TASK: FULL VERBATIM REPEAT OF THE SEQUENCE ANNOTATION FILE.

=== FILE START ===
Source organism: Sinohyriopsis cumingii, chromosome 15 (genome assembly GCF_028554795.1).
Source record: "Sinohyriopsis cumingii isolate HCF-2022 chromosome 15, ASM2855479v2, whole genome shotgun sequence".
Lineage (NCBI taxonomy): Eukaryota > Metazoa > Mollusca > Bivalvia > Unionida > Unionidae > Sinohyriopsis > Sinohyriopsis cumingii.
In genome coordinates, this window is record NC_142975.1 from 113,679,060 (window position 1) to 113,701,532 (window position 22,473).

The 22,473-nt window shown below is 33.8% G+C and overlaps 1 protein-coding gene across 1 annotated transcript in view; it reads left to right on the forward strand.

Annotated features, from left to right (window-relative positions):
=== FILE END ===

Source organism: Sinohyriopsis cumingii, chromosome 15 (genome assembly GCF_028554795.1).
Source record: "Sinohyriopsis cumingii isolate HCF-2022 chromosome 15, ASM2855479v2, whole genome shotgun sequence".
Lineage (NCBI taxonomy): Eukaryota > Metazoa > Mollusca > Bivalvia > Unionida > Unionidae > Sinohyriopsis > Sinohyriopsis cumingii.
In genome coordinates, this window is record NC_142975.1 from 113,679,060 (window position 1) to 113,701,532 (window position 22,473).

The 22,473-nt window shown below is 33.8% G+C and overlaps 1 protein-coding gene across 1 annotated transcript in view; it reads left to right on the forward strand.

Annotated features, from left to right (window-relative positions):